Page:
By Sarah Rodman
The Boston Herald, May 21, 2004
Male acts such as Five for Fighting and Maroon5 may outnumber the female performers in the lineup for tomorrow’s 25th annual Kiss Concert hosted by WXKS-FM (Kiss-108) at the Tweeter Center in Mansfield. But Cyndi Lauper, Avril Lavigne, Jessica Simpson, Liz Phair and other ladies will likely get top billing at the country’s oldest radio station concert.
We interviewed three very different women appearing at the festival — 19-year-old Canadian rocker Lavigne, 23-year-old Texas-born reality TV-pop star Simpson and 37-year-old envelope-pushing Chicago native Phair — to see what (if anything, in Simpson’s case) is on their minds.
When you’re an erstwhile “indie rock queen” famous for songs about oral sex, among many other mature topics, devising a set list for a tween-heavy Top 40 radio concert is a delicate matter.
Even with her recent forays into the pop consciousness, Liz Phair is an interesting choice for tomorrow’s annual Kiss Concert at the Tweeter Center.
The Chicagoan successfully dipped her toes into the mainstream with her 2003 self-titled major-label debut and its deliciously candy-coated, Matrix-shellacked hits “Why Can’t I” and “Extraordinary.” But she’s still got a whole racy back catalog that you can bet the people at Kiss are hoping she doesn’t bust out tomorrow in front of the braces-and-Clearasil set.
“It’s going to be interesting, right?” she asks with a laugh on the phone from her L.A. home. “It’s going to be a lot of kids, which makes me lean heavily on the Matrix tracks because they all love that stuff, but I definitely always take my opportunities to do something a little countercultural and stick something in there I think they should listen to. You know me, I like to push the boundaries.”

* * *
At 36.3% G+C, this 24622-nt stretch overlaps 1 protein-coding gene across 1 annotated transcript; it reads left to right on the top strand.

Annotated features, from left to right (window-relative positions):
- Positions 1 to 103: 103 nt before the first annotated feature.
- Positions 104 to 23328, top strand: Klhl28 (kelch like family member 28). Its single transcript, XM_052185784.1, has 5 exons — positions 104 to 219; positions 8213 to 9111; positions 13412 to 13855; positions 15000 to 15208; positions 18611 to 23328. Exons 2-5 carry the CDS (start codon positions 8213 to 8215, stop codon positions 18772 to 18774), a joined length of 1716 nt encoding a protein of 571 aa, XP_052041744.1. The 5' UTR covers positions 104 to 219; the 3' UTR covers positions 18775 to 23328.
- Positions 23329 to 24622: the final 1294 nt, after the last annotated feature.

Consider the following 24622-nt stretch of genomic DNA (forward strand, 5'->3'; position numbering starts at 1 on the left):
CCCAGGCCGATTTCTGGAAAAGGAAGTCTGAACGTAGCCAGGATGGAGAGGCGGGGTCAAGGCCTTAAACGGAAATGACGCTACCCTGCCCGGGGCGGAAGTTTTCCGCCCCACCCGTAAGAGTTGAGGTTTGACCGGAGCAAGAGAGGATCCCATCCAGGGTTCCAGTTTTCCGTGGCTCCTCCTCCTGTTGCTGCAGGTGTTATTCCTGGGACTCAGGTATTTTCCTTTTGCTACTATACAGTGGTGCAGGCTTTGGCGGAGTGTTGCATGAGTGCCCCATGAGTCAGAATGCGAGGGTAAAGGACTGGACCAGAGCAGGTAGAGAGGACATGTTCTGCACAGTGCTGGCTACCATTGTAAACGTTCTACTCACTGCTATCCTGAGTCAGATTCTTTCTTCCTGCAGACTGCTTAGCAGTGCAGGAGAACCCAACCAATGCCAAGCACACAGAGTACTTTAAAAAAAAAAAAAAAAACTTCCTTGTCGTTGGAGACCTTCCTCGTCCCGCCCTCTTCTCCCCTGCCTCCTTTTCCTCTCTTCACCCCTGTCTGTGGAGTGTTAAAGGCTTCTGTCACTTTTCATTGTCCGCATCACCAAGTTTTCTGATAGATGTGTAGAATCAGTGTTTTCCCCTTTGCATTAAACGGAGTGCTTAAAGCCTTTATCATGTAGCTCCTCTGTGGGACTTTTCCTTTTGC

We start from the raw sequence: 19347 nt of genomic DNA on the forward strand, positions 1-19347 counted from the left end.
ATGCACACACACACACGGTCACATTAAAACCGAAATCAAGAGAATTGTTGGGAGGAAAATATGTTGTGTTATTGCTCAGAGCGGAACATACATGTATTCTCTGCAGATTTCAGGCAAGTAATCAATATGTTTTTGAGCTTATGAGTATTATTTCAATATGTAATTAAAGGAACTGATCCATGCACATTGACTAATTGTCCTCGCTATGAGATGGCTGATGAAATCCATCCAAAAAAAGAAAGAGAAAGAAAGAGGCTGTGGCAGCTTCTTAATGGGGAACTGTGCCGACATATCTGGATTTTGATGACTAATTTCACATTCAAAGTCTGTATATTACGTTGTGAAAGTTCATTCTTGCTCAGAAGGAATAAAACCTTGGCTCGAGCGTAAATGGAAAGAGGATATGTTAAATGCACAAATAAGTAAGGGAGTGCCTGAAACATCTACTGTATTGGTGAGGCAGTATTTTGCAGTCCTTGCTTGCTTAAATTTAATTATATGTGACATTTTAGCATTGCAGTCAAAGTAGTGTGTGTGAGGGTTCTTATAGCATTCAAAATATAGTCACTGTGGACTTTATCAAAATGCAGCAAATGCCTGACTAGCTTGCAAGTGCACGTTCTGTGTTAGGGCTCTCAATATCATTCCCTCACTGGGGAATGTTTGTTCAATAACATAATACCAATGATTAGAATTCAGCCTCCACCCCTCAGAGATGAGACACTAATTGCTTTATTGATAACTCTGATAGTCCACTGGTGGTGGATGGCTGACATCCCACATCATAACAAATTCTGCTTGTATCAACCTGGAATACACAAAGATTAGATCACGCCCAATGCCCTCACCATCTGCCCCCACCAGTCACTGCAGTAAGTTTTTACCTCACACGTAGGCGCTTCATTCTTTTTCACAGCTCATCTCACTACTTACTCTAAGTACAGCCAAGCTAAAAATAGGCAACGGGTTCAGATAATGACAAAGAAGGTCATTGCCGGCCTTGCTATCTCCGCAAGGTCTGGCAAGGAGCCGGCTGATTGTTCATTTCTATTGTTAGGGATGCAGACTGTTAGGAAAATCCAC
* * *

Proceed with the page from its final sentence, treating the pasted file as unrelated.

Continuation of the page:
Of her Kiss Concert peers, she’s looking forward to checking out ’80s icon Cyndi Lauper and feels affection for Avril Lavigne. “I’ve always liked her little pouty image,” says Phair, 36. “I just like watching what she has to say because she’s the one who wouldn’t smile like Hilary Duff and says she’s really sick of interviews. So I like the fact that you can sort of get a line in on what’s really going on because she’s permeable that way.”
Of course, Phair’s work with Lavigne’s production team, the aforementioned Matrix, has been the cause of both celebration and aggravation for her in the past year. While the trio sweetened only four tracks on the otherwise characteristic record, Phair’s bid for high-profile success turned off some indie cred-obsessed fans and critics.
The divorced mom of a 7-year-old son says she no longer concerns herself with the disapproval but will admit that she hopes she can still gain entrance into the ears of the more open-minded fans of all kinds of music.
All she can do is be herself. And that self, she says, is just a normal girl. Therefore Phair subscribes to the theory of “girl-next-door power.”
“Everyone wants me to be this indie rock queen or whatever, but if you look at it from my point of view I’m lifting the normal girl up to goddess status.”
Which should be music to the ears of the organizers of the Kiss Concert, even if some of her songs tomorrow aren’t.